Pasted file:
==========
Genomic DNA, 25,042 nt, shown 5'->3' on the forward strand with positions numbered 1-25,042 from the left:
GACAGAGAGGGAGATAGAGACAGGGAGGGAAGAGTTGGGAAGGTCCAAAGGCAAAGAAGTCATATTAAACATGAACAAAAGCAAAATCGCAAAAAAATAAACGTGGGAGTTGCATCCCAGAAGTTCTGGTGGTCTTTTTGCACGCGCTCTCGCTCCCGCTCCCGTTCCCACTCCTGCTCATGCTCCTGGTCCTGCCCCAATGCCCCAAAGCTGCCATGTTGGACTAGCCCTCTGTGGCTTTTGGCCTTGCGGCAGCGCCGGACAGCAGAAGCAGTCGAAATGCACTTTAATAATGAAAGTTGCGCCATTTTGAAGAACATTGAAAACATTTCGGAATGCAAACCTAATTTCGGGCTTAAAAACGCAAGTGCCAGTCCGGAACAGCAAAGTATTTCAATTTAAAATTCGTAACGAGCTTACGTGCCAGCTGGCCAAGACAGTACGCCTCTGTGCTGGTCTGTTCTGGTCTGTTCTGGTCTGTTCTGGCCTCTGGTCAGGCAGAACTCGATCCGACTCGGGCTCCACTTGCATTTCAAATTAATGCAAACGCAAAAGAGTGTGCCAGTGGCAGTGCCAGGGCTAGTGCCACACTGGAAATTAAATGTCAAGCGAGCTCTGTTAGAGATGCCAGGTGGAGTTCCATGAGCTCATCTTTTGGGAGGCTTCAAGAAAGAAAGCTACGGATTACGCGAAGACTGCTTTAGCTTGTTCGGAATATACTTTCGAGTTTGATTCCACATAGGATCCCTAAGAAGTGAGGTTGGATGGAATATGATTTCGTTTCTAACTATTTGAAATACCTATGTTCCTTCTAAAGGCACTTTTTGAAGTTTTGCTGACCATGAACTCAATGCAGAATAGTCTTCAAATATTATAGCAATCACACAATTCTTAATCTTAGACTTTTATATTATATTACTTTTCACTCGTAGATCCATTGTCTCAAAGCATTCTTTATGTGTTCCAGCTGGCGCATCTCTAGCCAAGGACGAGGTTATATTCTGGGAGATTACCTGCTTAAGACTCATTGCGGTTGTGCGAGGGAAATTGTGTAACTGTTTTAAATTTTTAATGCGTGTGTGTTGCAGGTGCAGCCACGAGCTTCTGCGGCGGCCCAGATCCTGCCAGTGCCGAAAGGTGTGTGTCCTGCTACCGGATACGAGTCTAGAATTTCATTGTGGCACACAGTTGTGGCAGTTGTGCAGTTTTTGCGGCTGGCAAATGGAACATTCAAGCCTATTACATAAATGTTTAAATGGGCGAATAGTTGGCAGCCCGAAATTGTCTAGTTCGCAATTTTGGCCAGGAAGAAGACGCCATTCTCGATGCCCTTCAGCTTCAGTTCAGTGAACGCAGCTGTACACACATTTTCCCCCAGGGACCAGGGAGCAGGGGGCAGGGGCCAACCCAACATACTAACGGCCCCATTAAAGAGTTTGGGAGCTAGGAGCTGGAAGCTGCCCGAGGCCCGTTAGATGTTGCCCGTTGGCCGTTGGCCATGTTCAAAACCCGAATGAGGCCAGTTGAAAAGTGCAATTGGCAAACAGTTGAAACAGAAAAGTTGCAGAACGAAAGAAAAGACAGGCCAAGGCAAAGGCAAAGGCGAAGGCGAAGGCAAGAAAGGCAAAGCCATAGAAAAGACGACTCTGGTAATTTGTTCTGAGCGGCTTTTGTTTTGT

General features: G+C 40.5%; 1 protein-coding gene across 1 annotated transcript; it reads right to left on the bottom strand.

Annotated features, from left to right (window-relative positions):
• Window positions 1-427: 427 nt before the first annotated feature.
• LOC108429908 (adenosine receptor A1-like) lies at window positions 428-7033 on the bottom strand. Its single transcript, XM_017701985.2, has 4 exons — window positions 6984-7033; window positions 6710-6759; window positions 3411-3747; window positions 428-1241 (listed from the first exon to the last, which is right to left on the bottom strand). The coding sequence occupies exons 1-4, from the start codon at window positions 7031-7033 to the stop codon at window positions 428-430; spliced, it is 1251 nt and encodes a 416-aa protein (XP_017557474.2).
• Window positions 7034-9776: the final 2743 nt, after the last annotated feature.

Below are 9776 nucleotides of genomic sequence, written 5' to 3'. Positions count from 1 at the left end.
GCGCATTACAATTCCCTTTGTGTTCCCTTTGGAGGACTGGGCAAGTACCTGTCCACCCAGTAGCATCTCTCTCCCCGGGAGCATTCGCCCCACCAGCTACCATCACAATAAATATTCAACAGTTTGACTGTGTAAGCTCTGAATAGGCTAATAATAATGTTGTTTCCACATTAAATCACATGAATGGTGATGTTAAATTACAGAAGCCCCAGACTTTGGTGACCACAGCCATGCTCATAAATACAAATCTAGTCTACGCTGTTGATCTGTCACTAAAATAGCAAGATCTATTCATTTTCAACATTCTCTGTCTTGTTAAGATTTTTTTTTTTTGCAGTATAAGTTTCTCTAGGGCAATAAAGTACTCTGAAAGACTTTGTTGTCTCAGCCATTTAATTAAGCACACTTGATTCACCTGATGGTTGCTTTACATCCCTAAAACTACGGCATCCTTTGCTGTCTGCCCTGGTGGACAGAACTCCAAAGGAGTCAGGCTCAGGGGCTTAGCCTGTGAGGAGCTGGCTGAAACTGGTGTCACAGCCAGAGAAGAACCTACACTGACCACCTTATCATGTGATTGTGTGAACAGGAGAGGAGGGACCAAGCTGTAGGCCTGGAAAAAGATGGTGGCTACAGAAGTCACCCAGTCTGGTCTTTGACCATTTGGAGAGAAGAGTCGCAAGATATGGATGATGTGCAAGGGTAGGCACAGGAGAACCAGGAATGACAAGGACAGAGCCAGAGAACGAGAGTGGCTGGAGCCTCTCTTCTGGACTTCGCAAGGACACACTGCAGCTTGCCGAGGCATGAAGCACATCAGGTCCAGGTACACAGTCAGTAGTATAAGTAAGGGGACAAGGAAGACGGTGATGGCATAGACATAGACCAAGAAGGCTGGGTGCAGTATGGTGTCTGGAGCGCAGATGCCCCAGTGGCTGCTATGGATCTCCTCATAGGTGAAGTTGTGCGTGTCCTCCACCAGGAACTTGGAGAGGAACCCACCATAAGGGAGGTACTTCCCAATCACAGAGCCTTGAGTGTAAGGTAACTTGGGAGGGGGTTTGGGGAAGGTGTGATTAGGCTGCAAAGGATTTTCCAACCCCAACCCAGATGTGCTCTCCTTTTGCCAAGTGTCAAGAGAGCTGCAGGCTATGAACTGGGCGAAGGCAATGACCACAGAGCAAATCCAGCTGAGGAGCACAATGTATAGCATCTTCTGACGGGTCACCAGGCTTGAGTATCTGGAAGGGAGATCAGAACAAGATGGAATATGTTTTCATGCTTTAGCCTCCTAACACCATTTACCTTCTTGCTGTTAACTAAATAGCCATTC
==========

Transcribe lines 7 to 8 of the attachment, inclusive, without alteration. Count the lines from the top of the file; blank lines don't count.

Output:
• Window positions 7034-9776: the final 2743 nt, after the last annotated feature.

Below are 9776 nucleotides of genomic sequence, written 5' to 3'. Positions count from 1 at the left end.